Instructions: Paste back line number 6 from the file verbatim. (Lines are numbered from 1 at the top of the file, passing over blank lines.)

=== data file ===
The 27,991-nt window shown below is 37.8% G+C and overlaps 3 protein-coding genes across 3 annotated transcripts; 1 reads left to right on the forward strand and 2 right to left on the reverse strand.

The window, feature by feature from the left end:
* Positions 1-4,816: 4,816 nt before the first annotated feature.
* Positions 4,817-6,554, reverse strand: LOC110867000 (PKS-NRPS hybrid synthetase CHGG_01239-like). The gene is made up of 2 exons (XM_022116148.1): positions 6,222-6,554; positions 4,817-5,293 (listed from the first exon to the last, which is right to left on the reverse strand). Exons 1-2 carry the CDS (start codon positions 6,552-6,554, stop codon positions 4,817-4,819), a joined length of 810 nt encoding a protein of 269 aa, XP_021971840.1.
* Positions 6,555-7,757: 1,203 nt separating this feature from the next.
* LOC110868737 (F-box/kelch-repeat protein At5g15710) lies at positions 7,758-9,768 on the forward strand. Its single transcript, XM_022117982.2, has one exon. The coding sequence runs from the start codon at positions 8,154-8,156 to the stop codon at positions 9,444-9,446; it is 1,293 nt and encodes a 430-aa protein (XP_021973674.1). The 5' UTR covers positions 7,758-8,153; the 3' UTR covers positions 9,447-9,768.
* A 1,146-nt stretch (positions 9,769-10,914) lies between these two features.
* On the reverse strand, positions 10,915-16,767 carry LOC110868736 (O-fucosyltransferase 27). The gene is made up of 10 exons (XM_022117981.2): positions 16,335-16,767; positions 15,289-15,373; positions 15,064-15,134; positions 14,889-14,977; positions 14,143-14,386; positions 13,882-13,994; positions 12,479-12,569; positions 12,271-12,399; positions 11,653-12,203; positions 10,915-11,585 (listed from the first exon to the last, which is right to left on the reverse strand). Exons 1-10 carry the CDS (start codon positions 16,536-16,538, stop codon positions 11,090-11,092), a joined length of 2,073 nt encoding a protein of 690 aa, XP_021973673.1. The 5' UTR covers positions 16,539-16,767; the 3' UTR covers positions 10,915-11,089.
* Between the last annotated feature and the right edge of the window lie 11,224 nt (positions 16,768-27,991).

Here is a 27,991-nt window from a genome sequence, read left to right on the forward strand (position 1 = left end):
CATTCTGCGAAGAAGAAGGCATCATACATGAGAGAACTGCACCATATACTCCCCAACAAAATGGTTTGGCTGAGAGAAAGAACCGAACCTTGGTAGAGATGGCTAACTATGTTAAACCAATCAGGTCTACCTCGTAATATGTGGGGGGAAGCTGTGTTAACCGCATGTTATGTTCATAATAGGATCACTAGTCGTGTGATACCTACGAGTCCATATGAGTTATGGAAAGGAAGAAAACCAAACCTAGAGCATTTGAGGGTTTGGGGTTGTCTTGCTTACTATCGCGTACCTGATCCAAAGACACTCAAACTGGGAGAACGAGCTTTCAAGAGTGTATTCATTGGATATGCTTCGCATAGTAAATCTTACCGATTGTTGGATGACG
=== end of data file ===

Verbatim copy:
* LOC110868737 (F-box/kelch-repeat protein At5g15710) lies at positions 7,758-9,768 on the forward strand. Its single transcript, XM_022117982.2, has one exon. The coding sequence runs from the start codon at positions 8,154-8,156 to the stop codon at positions 9,444-9,446; it is 1,293 nt and encodes a 430-aa protein (XP_021973674.1). The 5' UTR covers positions 7,758-8,153; the 3' UTR covers positions 9,447-9,768.